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1The day of the week before Monday and following Saturday, observed by Christians as a day of rest and religious worship and (together with Saturday) forming part of the weekend.‘they left town on Sunday’‘the Sunday before last’‘many people work on Sundays’[as modifier] ‘Sunday evening’‘Sunday lunch’
the lord's day, the sabbathView synonyms
- ‘I took my daughter for a walk along the beach by the Coastguard station on Sunday morning.’
- ‘I started the work at half ten on Sunday night and finished at one on Monday morning.’
- ‘So on Sunday night the locals decided to test just how much it would take to change my mind about the place.’
- ‘She arrived home on Sunday night and had to set off for London early this morning.’
- ‘On Sunday, the second in the series of car boot sales at Gigg Lane was a resounding success.’
- ‘On Sunday, two wins and a third in the heats meant he qualified on the front row of the grid for the final.’
- ‘On Sunday, the fancy dress competition will be judged at noon and is open to all ages.’
- ‘She was knocked down by a car on a pelican crossing as she tried to cross the road on a Sunday evening after a meal at a pub.’
- ‘Nicky got into difficulties on Sunday afternoon as he was swimming with two friends.’
- ‘She said she had been out all day on Sunday and only discovered what had been going on when she read it in the paper.’
- ‘Spring weather is expected to draw the crowds to a weekly farmers' market on Sunday.’
- ‘The open day on Sunday will give the public a rare chance to see inside the tower.’
- ‘Mr Haigh said a couple had knocked on his door on Sunday evening asking him if he had lost a camera.’
- ‘There were five reports of purses being stolen on Saturday and one report on Sunday.’
- ‘On Sunday night there had been a long group discussion about what makes a great trainer.’
- ‘A man was found dead on the railway line at Surbiton station early on Sunday morning.’
- ‘I looked at the site on Sunday morning and Sunday evening, and it was in the same state.’
- ‘The piece was reprinted in the Evening Standard and picked up by the Mail on Sunday.’
- ‘As a matter of fact, I had a bit of a dilemma this weekend whilst reading the Sunday papers.’
- ‘The figures are not released to the public but were leaked to a Sunday newspaper at the weekend.’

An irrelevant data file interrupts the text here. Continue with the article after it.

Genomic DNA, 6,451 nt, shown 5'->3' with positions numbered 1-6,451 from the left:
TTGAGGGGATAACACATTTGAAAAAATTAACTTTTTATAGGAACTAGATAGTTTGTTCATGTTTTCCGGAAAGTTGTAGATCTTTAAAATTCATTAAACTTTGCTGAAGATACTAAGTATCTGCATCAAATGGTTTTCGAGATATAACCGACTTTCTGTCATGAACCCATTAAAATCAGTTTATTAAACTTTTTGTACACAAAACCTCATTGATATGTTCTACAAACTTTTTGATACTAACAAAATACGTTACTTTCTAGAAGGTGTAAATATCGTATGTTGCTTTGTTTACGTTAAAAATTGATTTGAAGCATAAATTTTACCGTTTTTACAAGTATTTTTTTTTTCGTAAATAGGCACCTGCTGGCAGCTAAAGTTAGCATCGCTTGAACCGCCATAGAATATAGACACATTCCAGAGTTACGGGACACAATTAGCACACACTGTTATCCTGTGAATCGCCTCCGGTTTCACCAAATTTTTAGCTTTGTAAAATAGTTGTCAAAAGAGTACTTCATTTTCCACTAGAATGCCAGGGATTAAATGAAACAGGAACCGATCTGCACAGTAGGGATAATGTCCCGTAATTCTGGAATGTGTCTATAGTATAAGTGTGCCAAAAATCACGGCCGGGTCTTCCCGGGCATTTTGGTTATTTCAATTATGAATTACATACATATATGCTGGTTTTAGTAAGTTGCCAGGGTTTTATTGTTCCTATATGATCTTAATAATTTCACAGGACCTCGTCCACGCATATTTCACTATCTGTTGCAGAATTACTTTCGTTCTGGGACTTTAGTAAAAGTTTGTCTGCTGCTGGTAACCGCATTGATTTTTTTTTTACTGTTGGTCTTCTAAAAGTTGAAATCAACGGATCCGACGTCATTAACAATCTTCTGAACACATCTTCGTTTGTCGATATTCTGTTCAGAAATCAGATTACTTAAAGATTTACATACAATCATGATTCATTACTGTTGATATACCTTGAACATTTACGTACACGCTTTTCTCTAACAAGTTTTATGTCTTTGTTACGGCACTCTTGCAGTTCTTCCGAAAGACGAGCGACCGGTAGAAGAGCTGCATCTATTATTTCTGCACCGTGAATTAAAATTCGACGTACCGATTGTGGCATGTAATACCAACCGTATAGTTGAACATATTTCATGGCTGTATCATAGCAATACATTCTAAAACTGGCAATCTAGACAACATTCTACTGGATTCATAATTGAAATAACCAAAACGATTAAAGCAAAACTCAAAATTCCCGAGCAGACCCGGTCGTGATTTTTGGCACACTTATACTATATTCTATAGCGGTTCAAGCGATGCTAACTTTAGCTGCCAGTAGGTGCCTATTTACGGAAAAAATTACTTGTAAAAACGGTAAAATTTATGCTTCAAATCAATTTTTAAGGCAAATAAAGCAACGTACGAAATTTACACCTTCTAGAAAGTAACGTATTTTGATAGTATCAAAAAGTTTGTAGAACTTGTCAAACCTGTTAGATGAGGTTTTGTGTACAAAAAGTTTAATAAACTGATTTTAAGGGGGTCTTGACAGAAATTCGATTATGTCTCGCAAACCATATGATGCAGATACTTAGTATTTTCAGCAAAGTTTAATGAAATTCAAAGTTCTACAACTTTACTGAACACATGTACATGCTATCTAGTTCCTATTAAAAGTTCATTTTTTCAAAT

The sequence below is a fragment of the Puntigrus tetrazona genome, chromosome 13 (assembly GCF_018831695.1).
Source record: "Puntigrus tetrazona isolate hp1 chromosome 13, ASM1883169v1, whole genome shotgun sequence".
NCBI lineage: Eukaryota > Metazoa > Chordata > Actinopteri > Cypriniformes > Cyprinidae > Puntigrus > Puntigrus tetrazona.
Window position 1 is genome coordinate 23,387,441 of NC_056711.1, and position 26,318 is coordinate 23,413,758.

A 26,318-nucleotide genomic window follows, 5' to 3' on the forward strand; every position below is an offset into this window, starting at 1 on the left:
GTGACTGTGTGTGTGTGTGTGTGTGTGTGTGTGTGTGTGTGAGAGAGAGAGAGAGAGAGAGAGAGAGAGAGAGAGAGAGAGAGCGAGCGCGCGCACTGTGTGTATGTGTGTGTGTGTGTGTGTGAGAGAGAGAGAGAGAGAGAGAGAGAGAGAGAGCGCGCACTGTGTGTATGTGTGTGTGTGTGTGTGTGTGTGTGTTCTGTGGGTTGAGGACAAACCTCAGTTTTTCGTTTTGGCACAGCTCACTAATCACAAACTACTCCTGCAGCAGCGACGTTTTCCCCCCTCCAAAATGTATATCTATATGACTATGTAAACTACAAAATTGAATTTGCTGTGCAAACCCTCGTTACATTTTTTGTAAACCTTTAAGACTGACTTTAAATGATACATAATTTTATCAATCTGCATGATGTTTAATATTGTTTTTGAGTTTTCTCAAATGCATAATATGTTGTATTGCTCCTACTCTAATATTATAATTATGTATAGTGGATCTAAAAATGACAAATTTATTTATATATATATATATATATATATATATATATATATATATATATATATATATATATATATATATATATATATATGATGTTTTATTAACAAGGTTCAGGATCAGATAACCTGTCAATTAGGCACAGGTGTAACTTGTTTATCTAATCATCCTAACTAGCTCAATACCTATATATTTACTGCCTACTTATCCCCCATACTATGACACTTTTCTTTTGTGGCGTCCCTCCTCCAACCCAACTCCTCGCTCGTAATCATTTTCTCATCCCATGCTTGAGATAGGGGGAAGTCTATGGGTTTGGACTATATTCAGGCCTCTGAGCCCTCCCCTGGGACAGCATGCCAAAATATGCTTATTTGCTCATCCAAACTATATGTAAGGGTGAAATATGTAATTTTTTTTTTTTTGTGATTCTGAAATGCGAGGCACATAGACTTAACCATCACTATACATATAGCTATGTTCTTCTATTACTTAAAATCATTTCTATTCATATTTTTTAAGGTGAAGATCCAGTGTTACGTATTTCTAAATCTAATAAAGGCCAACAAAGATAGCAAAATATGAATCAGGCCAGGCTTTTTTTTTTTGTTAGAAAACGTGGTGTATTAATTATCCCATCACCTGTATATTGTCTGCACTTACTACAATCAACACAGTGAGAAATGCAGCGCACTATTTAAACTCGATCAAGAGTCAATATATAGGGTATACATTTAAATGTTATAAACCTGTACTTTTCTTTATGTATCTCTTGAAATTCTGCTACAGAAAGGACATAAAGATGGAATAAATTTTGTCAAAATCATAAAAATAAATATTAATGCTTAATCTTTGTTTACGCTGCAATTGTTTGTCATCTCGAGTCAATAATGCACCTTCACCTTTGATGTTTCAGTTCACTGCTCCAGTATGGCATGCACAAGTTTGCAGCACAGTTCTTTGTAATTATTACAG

- 1.1British informal The newspapers published each Sunday.‘she wrote human-interest pieces for the Sundays’
- ‘Both Rangers and Celtic give Friday press conferences at which different players are put up for the daily papers and the Sundays.’
- ‘During its heyday from about 1984-89, it made me laugh out loud and developed a silly but clever writing style that still hangs around in the London written media today - which is not surprising since so many Smash Hits alumni are now big-shot magazine editors or write for the Sundays.’
- ‘An avid reader he keeps up with current affairs by always reading the daily newspaper, the Sundays and, of course, the local papers.’
- ‘With all the previous week's news digested, the Sundays have to offer something new to entice readers to the read the glossy adverts.’
- ‘So, when it finally happened, I thought: "This is the life, two hours peace and quiet and a chance to read the Sundays without interruption".’
1On Sunday.‘the concert will be held Sunday’
- ‘Childrens multiethnic dance performances will be presented tonight and Saturday, and professional dance teams from Latin America, the Middle East, Spain, Russia, Armenia and the U.S. will appear Sunday.’
- ‘All festival events, activities and contests still will take place Sunday at the same times they had been scheduled for today.’
- ‘Three players on the Air Force women's tennis team wrapped up play Sunday at the CU Invitational in Boulder, Colorado.’
- 1.1On Sundays; each Sunday.‘the programme is repeated Sundays at 9 p.m’
- ‘Services take place Sundays at 1:30 pm in the Church of the Assumption of the Blessed Virgin Mary.’
- ‘Although there is every possibility that folks will be bored and want to play odd games, the regular, reliable game will be Sundays at 4pm.’
- ‘During the school year I work Saturdays, so I have to play Sundays.’
Old English Sunnandæg ‘day of the sun’, translation of Latin dies solis. Compare with Dutch zondag and German Sonntag.
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